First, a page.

The National Association of Home Builders (NAHB) on Thursday, April 11, 2013 urged Congress to support draft legislation unveiled by House Resources Committee Chairman Doc Hastings (R-Wash.) that would require the U.S. Forest Service to actively manage its commercial forest lands and increase timber production on federal lands, thereby helping to ease lumber price volatility and keep the nation’s forests healthy.
“The Restoring Healthy Forests for Healthy Communities Act would encourage increased production on federal timber lands, while at the same time remain mindful of important environmental considerations,” said Justin Wood, vice president of construction for Fish Construction NW Inc., based in Portland, Ore. “This legislation will go a long way toward helping rebuild the supply chain and reviving local mills and timber companies, while ensuring the continued recovery of the housing industry.”
Testifying on behalf of NAHB before the House Natural Resources Subcommittee on Public Lands and Environmental Regulation, Wood said that the legislation would benefit rural communities and boost harvesting on federal lands by requiring the federal government to implement active forest management plans.
“I live in Vancouver, Washington, which is approximately 10 miles from the Gifford Pinchot National Forest,” he said. “In our wooded rural neighborhood, the county encourages land owners to remove dead and diseased trees, including dead undergrowth, to reduce the risk of forest fires. It is confusing to the residents of the area that we follow these recommendations, while the policies are not implemented in the federal forest just a few miles away.”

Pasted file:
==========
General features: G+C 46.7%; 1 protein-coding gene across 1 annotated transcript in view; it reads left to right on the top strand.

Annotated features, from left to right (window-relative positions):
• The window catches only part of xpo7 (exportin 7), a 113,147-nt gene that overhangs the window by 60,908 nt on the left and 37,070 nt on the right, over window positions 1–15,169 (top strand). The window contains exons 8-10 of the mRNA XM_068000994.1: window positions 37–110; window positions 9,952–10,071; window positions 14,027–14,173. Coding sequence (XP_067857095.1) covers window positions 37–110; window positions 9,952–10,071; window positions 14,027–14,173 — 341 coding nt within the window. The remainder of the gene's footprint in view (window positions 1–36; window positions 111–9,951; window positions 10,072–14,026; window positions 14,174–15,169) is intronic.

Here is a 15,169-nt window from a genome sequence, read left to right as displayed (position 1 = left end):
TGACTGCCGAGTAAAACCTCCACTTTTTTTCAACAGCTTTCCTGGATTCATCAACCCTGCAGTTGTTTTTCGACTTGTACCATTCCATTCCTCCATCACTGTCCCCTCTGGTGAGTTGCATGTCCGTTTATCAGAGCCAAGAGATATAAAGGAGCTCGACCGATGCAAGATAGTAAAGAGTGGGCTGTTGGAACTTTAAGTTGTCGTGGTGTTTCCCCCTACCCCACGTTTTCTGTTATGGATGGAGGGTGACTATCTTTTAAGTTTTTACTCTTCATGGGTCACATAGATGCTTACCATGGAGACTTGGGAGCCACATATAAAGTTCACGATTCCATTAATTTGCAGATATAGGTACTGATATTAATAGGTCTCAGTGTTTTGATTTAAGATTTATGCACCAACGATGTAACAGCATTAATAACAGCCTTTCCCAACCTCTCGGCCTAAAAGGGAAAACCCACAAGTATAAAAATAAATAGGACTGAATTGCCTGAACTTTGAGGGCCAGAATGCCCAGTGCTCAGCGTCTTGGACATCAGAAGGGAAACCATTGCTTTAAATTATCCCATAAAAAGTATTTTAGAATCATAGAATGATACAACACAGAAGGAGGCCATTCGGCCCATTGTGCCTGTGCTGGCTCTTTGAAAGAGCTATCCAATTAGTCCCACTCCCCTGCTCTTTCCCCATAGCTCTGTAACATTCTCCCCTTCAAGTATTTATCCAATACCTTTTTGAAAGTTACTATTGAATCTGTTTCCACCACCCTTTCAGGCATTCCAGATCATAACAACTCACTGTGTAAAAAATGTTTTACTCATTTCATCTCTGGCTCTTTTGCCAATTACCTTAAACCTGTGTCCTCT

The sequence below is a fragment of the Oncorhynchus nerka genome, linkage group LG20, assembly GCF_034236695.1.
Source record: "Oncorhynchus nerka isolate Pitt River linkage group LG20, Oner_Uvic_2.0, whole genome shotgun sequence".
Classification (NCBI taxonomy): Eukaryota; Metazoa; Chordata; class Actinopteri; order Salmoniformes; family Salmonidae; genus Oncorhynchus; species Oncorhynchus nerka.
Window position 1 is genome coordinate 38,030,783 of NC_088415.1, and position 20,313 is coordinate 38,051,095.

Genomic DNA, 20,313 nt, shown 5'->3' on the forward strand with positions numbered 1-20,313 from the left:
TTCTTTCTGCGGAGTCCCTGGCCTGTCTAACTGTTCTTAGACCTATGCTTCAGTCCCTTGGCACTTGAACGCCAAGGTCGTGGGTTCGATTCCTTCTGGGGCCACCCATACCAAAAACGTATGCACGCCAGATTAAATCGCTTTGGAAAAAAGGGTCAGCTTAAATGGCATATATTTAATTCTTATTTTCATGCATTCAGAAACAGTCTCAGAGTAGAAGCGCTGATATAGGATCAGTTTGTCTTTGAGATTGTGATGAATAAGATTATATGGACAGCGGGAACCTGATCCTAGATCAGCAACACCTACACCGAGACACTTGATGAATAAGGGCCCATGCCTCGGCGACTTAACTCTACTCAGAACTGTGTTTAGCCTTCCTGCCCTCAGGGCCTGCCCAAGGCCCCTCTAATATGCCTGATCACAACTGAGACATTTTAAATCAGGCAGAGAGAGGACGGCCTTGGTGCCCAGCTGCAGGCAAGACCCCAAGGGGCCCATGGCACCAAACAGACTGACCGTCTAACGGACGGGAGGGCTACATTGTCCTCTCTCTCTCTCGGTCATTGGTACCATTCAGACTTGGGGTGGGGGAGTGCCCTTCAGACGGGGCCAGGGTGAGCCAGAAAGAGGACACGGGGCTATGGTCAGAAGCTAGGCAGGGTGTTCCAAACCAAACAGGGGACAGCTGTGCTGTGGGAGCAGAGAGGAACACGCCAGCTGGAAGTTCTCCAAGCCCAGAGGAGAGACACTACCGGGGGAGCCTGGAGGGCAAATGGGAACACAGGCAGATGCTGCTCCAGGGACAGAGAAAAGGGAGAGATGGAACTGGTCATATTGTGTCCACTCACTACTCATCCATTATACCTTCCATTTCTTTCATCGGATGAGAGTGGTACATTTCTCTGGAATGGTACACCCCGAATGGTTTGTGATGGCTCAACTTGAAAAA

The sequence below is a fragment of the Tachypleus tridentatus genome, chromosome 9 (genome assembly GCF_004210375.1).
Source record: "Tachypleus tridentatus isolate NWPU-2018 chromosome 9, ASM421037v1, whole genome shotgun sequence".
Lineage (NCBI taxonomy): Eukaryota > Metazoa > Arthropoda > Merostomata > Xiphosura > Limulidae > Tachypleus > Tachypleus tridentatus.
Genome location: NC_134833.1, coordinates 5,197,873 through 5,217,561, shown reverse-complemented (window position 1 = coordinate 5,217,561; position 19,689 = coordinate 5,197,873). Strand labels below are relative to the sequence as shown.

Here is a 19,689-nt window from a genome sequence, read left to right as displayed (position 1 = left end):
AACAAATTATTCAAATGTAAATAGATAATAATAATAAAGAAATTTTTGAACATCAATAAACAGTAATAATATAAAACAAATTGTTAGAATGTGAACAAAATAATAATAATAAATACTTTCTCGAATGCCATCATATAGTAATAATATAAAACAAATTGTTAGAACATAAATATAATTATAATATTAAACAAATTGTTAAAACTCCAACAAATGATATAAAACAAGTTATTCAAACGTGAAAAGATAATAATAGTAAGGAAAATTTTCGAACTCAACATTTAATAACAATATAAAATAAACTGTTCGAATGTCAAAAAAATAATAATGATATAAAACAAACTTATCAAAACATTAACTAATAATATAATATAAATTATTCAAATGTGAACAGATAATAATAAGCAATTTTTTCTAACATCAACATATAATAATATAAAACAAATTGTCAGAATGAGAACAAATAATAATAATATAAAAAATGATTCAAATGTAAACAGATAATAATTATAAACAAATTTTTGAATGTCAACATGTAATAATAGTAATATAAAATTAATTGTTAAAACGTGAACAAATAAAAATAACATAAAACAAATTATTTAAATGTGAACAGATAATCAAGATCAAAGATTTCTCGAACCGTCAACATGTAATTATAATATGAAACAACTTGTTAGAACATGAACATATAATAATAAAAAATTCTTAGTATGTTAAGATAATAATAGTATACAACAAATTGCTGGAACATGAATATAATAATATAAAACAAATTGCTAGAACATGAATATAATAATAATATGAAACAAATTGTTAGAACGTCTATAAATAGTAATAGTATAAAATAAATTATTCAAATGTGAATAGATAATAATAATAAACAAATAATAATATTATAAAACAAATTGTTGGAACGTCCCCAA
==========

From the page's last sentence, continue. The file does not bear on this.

With lumber one of the most volatile-priced building materials and a major component in home construction, Wood also pointed out that proper federal forest management policies are tied to affordable housing.
NAHB research shows lumber and wood products account for 15 percent of the cost of construction for a single-family house. Lumber prices soared as the housing recovery gained momentum in 2012. For example, prices of oriented strand board, an engineered wood product, are up 92 percent since last April. Framing lumber is also seeing price increases upward of 28 percent.
These higher costs drive up the cost of construction, which in turn, drives up the price of a new home. This is of particular concern in the affordable housing sector, where relatively small price increases can have an immediate impact on low- to moderate-income home buyers.
“NAHB research shows that for every $1,000 price increase for a median priced new home, over 232,000 households can no longer afford that home,” said Wood.
Another factor fueling rising lumber prices is that global demand is also up, especially in China, and U.S. exports have doubled in the last five years. There will be additional upward pressure on lumber prices as the housing industry recovers unless additional supply can be brought into the market.
“Federal forests supply a mere 2 percent of the wood used by the forest products industry, and it is important for Congress to take a deep look into what barriers the Administration is facing in pursuit of increased harvesting on federal lands,” said Wood. “Chairman Hastings’ bill would ease escalating price pressures, allow responsible timber production to occur on federal lands, protect the environment and help keep housing affordable for hard-working families.”